And then we move on to the Brady bunch with the seventies and in the eighties we have family ties. And then in the, in the nineties, we have Malcolm in the middle. And then the noughties, we have the office and modern family, each episode progresses through the decades, paying meticulous attention to the details of those sitcoms calling upon them into the intros, but also of the eras in general.
So the whole episode, which is set in that particular decade calls upon that era and the tropes and the styles that come with that particular era.
So, what has this got to do with branding? Well, it’s in the merging of the classic sitcoms with the Marvel universe, that there is a lot going on that we can learn about branding.
For this TV series to work Disney and Marvel are relying on you to have either seen those sitcoms when they were first aired or through reruns, or you’re aware of them through popular culture, parodies, tropes, and common themes that are being drawn up in those episodes.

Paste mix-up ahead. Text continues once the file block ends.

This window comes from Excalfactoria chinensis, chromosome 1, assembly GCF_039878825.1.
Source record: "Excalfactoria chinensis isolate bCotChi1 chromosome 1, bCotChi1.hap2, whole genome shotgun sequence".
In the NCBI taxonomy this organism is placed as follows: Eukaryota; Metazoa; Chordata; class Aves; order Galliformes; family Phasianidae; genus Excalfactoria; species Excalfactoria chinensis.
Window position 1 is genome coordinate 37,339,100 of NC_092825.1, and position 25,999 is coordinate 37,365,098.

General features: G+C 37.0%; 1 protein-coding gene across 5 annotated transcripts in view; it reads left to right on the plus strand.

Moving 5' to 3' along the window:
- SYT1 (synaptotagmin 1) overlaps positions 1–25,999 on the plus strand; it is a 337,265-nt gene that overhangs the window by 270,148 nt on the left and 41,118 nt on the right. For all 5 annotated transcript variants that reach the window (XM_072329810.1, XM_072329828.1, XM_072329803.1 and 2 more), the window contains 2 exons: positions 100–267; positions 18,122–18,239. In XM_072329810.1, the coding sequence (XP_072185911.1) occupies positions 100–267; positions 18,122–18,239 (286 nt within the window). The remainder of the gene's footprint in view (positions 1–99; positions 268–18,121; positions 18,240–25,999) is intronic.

For example, if you’ve ever watched Friends, they mentioned a lot of classic sitcoms in that series. Now, whether that is through them watching a classic sitcom on TV during a scene, or they mentioned a character from a sitcom as in Lucy, from, I love Lucy when describing another character. And what they’re doing here is that pulling in some references from popular culture that the viewers will either recognize, be familiar with at a distance.
Or understand the references. You see this a lot in TV shows, you’ll see it in books, you see it in the media and you see it in standup comedians routines. And what this does is it immediately resonates with the audience and it also creates familiarity. Now the definition of popular culture is –